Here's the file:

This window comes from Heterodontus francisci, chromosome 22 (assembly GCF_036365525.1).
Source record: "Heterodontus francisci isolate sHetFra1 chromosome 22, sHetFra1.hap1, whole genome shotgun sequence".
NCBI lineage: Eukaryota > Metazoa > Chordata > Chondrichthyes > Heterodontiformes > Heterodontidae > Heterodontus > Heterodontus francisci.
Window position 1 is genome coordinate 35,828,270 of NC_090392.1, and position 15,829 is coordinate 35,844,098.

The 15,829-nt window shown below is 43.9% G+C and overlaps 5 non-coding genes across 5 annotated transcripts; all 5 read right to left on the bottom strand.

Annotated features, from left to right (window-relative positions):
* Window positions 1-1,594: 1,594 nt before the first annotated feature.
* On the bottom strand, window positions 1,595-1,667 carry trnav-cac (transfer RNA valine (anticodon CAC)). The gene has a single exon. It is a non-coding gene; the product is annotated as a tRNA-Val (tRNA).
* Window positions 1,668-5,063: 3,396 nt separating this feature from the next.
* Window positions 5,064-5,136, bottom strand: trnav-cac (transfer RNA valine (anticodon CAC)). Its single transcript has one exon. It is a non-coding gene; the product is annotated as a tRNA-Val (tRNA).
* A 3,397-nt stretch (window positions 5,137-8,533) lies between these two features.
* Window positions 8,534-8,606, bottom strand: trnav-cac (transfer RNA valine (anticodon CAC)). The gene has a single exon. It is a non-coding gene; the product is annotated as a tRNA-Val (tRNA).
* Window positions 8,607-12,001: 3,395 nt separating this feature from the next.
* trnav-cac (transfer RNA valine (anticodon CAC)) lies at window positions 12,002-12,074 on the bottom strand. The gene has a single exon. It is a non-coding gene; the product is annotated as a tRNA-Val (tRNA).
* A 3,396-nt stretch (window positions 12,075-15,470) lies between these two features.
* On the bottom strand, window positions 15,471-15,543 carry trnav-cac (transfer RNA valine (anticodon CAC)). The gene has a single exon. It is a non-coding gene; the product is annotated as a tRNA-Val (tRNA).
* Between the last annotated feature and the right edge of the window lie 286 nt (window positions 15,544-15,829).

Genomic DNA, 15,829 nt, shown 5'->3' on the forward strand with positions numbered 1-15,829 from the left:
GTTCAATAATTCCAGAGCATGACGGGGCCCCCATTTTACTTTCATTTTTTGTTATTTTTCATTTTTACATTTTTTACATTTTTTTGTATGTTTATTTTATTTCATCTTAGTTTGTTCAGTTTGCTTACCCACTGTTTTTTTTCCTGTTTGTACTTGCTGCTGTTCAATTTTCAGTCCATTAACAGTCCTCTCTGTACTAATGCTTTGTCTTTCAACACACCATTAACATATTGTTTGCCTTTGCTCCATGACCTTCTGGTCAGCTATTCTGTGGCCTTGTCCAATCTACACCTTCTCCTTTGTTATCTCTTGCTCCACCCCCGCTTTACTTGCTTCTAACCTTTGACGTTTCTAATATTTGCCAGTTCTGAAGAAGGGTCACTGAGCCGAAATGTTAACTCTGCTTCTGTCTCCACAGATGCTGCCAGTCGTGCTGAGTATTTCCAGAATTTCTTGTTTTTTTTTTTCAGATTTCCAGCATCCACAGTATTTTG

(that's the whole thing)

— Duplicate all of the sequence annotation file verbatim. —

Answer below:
This window comes from Heterodontus francisci, chromosome 22 (assembly GCF_036365525.1).
Source record: "Heterodontus francisci isolate sHetFra1 chromosome 22, sHetFra1.hap1, whole genome shotgun sequence".
NCBI lineage: Eukaryota > Metazoa > Chordata > Chondrichthyes > Heterodontiformes > Heterodontidae > Heterodontus > Heterodontus francisci.
Window position 1 is genome coordinate 35,828,270 of NC_090392.1, and position 15,829 is coordinate 35,844,098.

The 15,829-nt window shown below is 43.9% G+C and overlaps 5 non-coding genes across 5 annotated transcripts; all 5 read right to left on the bottom strand.

Annotated features, from left to right (window-relative positions):
* Window positions 1-1,594: 1,594 nt before the first annotated feature.
* On the bottom strand, window positions 1,595-1,667 carry trnav-cac (transfer RNA valine (anticodon CAC)). The gene has a single exon. It is a non-coding gene; the product is annotated as a tRNA-Val (tRNA).
* Window positions 1,668-5,063: 3,396 nt separating this feature from the next.
* Window positions 5,064-5,136, bottom strand: trnav-cac (transfer RNA valine (anticodon CAC)). Its single transcript has one exon. It is a non-coding gene; the product is annotated as a tRNA-Val (tRNA).
* A 3,397-nt stretch (window positions 5,137-8,533) lies between these two features.
* Window positions 8,534-8,606, bottom strand: trnav-cac (transfer RNA valine (anticodon CAC)). The gene has a single exon. It is a non-coding gene; the product is annotated as a tRNA-Val (tRNA).
* Window positions 8,607-12,001: 3,395 nt separating this feature from the next.
* trnav-cac (transfer RNA valine (anticodon CAC)) lies at window positions 12,002-12,074 on the bottom strand. The gene has a single exon. It is a non-coding gene; the product is annotated as a tRNA-Val (tRNA).
* A 3,396-nt stretch (window positions 12,075-15,470) lies between these two features.
* On the bottom strand, window positions 15,471-15,543 carry trnav-cac (transfer RNA valine (anticodon CAC)). The gene has a single exon. It is a non-coding gene; the product is annotated as a tRNA-Val (tRNA).
* Between the last annotated feature and the right edge of the window lie 286 nt (window positions 15,544-15,829).

Genomic DNA, 15,829 nt, shown 5'->3' on the forward strand with positions numbered 1-15,829 from the left:
GTTCAATAATTCCAGAGCATGACGGGGCCCCCATTTTACTTTCATTTTTTGTTATTTTTCATTTTTACATTTTTTACATTTTTTTGTATGTTTATTTTATTTCATCTTAGTTTGTTCAGTTTGCTTACCCACTGTTTTTTTTCCTGTTTGTACTTGCTGCTGTTCAATTTTCAGTCCATTAACAGTCCTCTCTGTACTAATGCTTTGTCTTTCAACACACCATTAACATATTGTTTGCCTTTGCTCCATGACCTTCTGGTCAGCTATTCTGTGGCCTTGTCCAATCTACACCTTCTCCTTTGTTATCTCTTGCTCCACCCCCGCTTTACTTGCTTCTAACCTTTGACGTTTCTAATATTTGCCAGTTCTGAAGAAGGGTCACTGAGCCGAAATGTTAACTCTGCTTCTGTCTCCACAGATGCTGCCAGTCGTGCTGAGTATTTCCAGAATTTCTTGTTTTTTTTTTTCAGATTTCCAGCATCCACAGTATTTTG